John Picha | 46 comments yes, i read it.

maybe we should we pick "start posting date", maybe wednesday? then we'll start a new cycle with a new story on friday. Sound good?

john


message 11: by Jeff (new)

Jeff Jake | 74 comments Mod
John wrote: "yes, i read it.

maybe we should we pick "start posting date", maybe wednesday? then we'll start a new cycle with a new story on friday. Sound good?

john"


Good idea John. Let's try to start posting this evening.


message 12: by John (new)

John Picha | 46 comments sounds good

Good idea John. Let's try to start posting this evening.


message 13: by John (last edited Mar 19, 2013 12:42PM) (new)

John Picha | 46 comments Caught in Blonde Madness

* My Discoveries

I enjoy discovering pop culture references from the past, and I love having the internet by my side when i encounter them. Early in the story a "Weary Willie" was mentioned. Here is who he was talking about if anyone else is curious...

http://1.bp.blogspot.com/-Qi4hlae7-bc...

* My Favorite Lines

- "The motor burst into a throbbing roar"

- "Hal had seen some of the pictures—they weren’t bad, that is, if a guy liked to look at blonde dames dressed in a postage stamp of velvet. "

- "Her smooth white body stood out like an ivory cameo against the dark background"

This line made me curious…

- "the joint smelled like dames."

What do you suppose he meant? ha ha.

* Headlines to Follow the Tale...

"Severed limb scheme cut short by sword fight."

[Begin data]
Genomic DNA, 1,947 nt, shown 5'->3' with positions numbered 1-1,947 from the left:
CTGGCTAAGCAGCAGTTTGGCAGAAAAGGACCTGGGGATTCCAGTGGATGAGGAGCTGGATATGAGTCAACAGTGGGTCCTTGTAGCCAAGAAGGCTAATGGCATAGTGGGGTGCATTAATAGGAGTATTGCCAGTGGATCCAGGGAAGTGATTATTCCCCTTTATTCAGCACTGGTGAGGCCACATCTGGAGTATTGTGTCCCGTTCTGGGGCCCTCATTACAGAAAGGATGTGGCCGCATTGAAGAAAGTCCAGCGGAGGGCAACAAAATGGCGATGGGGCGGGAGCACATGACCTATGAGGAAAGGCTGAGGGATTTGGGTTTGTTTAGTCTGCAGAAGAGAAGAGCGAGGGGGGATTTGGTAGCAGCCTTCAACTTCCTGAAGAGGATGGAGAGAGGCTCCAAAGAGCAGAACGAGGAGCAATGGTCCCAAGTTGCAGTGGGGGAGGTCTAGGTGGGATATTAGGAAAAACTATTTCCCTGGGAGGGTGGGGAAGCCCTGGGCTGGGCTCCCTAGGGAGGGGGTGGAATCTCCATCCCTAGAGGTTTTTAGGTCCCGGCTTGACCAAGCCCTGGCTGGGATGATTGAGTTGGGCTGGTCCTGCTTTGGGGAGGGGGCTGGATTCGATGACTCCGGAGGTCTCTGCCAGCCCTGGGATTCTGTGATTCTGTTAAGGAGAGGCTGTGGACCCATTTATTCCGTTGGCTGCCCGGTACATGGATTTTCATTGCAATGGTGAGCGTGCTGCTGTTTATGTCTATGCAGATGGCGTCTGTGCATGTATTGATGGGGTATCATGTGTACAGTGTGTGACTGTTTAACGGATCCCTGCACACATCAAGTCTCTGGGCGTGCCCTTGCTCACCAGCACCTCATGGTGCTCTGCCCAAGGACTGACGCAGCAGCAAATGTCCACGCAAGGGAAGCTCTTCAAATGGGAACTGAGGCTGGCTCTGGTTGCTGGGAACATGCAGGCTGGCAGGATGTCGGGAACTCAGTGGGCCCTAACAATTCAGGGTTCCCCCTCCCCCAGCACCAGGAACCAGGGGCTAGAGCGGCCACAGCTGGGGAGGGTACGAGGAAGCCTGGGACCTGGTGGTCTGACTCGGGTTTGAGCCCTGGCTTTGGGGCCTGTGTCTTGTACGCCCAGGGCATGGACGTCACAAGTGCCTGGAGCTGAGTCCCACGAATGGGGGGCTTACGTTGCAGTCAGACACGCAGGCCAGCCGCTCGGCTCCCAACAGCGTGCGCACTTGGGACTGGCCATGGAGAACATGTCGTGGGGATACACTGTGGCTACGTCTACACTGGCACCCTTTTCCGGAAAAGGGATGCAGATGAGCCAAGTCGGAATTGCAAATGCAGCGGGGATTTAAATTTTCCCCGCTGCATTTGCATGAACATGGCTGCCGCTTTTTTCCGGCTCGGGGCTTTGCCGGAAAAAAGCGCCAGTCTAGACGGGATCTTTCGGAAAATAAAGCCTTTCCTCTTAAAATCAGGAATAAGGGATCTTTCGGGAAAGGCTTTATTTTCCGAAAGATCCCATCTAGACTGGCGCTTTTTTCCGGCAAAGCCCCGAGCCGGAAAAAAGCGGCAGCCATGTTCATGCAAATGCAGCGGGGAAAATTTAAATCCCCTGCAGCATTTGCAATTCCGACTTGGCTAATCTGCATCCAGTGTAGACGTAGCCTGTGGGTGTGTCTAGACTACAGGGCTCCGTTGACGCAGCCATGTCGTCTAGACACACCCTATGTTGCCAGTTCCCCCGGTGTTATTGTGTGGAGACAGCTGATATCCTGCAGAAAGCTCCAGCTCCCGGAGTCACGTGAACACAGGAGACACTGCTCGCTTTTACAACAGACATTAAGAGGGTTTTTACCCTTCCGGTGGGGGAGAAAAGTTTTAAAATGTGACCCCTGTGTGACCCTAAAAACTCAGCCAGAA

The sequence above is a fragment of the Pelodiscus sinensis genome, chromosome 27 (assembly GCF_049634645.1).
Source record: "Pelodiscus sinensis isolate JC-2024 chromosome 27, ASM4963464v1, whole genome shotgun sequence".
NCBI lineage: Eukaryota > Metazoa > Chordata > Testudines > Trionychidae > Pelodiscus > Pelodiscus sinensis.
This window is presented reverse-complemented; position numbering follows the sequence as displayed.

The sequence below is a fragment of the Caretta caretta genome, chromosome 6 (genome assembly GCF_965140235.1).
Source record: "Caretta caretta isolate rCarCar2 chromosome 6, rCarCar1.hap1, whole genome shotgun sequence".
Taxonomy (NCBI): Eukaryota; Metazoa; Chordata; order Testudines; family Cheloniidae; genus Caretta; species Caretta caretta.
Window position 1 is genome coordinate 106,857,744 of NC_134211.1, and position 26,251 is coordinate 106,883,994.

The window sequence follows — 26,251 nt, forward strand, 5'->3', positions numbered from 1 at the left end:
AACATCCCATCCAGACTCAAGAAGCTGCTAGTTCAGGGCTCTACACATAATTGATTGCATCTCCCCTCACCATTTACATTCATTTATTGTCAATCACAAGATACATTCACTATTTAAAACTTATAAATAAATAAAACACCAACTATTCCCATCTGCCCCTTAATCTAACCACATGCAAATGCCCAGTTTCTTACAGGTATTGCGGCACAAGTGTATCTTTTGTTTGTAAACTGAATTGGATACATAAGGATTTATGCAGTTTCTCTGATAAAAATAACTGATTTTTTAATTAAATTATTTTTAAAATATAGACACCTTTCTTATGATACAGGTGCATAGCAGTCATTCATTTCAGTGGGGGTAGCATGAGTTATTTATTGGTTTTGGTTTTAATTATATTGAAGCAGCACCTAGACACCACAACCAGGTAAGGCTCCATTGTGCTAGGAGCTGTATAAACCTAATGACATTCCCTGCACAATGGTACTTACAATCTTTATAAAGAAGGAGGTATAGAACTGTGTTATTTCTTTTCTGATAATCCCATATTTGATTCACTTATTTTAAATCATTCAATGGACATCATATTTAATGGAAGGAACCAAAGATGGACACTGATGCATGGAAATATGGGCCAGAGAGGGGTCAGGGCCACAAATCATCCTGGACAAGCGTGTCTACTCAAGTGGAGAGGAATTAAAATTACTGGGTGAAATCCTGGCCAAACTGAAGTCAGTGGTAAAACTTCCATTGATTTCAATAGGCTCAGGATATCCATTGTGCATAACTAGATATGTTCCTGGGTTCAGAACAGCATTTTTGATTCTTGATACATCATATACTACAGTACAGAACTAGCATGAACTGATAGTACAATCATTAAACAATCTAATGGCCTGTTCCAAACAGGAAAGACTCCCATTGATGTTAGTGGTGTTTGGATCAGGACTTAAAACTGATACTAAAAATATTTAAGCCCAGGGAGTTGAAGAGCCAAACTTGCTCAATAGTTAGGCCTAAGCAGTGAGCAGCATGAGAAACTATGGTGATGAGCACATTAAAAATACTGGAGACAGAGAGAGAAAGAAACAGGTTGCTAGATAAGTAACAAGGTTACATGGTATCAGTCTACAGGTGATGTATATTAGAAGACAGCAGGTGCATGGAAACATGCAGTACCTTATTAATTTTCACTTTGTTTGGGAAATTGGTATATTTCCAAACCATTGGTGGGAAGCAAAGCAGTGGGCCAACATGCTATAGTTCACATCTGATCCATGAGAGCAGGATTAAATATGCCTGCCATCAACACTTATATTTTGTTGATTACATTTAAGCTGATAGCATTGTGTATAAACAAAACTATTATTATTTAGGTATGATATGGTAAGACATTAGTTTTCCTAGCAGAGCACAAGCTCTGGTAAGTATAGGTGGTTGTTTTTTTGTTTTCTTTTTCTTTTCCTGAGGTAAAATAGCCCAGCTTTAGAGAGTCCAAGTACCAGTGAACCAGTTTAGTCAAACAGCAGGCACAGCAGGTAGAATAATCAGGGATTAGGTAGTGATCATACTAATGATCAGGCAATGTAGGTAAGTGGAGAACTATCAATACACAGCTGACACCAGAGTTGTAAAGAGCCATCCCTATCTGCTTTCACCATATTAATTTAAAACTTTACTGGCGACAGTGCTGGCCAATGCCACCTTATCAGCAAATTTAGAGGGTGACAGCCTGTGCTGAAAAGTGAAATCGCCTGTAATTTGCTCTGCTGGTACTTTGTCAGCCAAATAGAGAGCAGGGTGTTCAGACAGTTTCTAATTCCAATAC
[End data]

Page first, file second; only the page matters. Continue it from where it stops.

"Sculptor traces his work."

* Miscellaneous Take-Away.

When there is no butler around, blame a bum.


message 14: by Jeff (new)

Jeff Jake | 74 comments Mod
The line "the joint smelled like dames." I took it to mean that the smell of perfume was heavy... hence the nose wrinkle.

For me it was fun to see the way the author described things. As you mentioned "the engine burst into a throbbing roar." I liked it, fun and campy.

I was kind of surprised at some of the racier content. "One firm little breast peeped over the dark cloth,.." Today this is barley over a G rating LOL... Back in 1934... I bet that was down right dirty!

I did have the bad guy pegged right away. (I wont mention the name so I don't spoil it)

Over all I enjoyed the story. I can see why it would be in the "Spicy Detective"

Good first read. Thanks again John for digging this one up for us. I look forward to the next pulp offering.


message 15: by John (last edited Mar 19, 2013 05:31PM) (new)

John Picha | 46 comments Jeff,

i suspect the implication of the scent in question may have been something a little more "natural", especially when you consider the locale'.

i really liked the momentum of the story and the pace of the curtain as it's pulled back.

-

can you or anyone think of any alternate titles for this tale?

john